To send content items to your account,
please confirm that you agree to abide by our usage policies.
If this is the first time you use this feature, you will be asked to authorise Cambridge Core to connect with your account.
Find out more about sending content to .
To send content items to your Kindle, first ensure email@example.com
is added to your Approved Personal Document E-mail List under your Personal Document Settings
on the Manage Your Content and Devices page of your Amazon account. Then enter the ‘name’ part
of your Kindle email address below.
Find out more about sending to your Kindle.
Note you can select to send to either the @free.kindle.com or @kindle.com variations.
‘@free.kindle.com’ emails are free but can only be sent to your device when it is connected to wi-fi.
‘@kindle.com’ emails can be delivered even when you are not connected to wi-fi, but note that service fees apply.
Spontaneous intracranial hypotension (SIH) is an increasingly described entity, with over 70 cases reported in the literature. The classic triad includes orthostatic headache, diffuse pachymeningeal enhancement on magnetic resonance imaging (MRI) with gadolinium, and low cerebrospinal fluid pressure (CSF) in the lateral decubitus (<60 mm H2O) and sitting positions.
We present four rare clinical presentations of SIH, two of which have not been previously described in the literature, to the best of our knowledge.
Patient 1 presented with dyspnea, dysphagia, bilateral ptosis, diplopia and seizures. Patient 2 presented with a paradoxical positional pattern of orthostatic hypotension. In Patient 3, bilateral subdural hematomas (SDH) were encountered; while in Patient 4, a recurrent unilateral SDH requiring multiple surgical interventions was demonstrated.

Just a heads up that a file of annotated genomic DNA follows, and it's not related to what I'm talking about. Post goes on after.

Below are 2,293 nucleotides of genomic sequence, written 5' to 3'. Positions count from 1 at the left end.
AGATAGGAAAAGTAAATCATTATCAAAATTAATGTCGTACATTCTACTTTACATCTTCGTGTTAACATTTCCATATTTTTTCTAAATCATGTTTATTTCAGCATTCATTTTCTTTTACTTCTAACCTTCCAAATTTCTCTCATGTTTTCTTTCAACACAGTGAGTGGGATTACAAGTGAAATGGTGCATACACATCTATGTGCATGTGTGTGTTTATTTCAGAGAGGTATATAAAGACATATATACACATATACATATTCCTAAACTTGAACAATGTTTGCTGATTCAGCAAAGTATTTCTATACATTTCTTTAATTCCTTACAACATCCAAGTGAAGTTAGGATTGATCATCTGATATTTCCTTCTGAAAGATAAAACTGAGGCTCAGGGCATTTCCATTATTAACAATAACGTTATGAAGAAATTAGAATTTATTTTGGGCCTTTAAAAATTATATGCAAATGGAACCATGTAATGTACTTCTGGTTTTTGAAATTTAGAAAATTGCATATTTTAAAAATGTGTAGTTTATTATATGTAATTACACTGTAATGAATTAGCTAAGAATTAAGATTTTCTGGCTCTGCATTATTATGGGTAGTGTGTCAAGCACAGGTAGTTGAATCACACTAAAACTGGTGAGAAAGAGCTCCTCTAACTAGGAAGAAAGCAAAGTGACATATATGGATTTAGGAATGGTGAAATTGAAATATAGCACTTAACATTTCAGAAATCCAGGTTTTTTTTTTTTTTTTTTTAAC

Although uncommon clinical presentations, all four cases of intracranial hypotension were spontaneous, demonstrated diagnostic MRI findings, and responded favorably to blood patches or saline injections.
To describe a novel therapeutic strategy for the treatment of “blister-like” aneurysms of the distal internal carotid artery (ICA). Direct surgical treatments of these fragile lesions have been associated with generally poor outcomes.
Two consecutive patients presenting with acute subarachnoid hemorrhage from “blister-like” aneurysms were treated with preliminary balloon occlusion of the ICA, followed by surgical trapping of the ICA beyond the aneurysm.
The treatment resulted in complete thrombosis of both aneurysms with no clinical complications.
This combined endovascular-neurosurgical approach offers a controlled, safer alternative to primary surgical therapy of “blister-like” aneurysms.
Carotid angioplasty and stenting is gaining popularity as an alternative to carotid endarterectomy for the treatment of carotid bifurcation stenosis. The major concern with the procedure is the risk of embolic stroke which may be initiated by balloon angioplasty of friable atherosclerotic plaque. Elimination of angioplasty may result in a lower incidence of embolic complications.
We describe a case in which a self-expanding stent alone, without balloon angioplasty, was used to successfully dilate an atherosclerotic stenosis of the carotid bifurcation.
A moderate increase in vessel diameter, from 75% to 50%, was immediately observed after stent placement alone. No embolic complications were observed and follow-up plain film and ultrasound examinations showed progressive stent enlargement with excellent anatomic and hemodynamic results.
In this case of severe carotid stenosis, the use of a self-expanding stent alone, without balloon angioplasty, resulted in excellent anatomic and hemodynamic improvement.
Email your librarian or administrator to recommend adding this to your organisation's collection.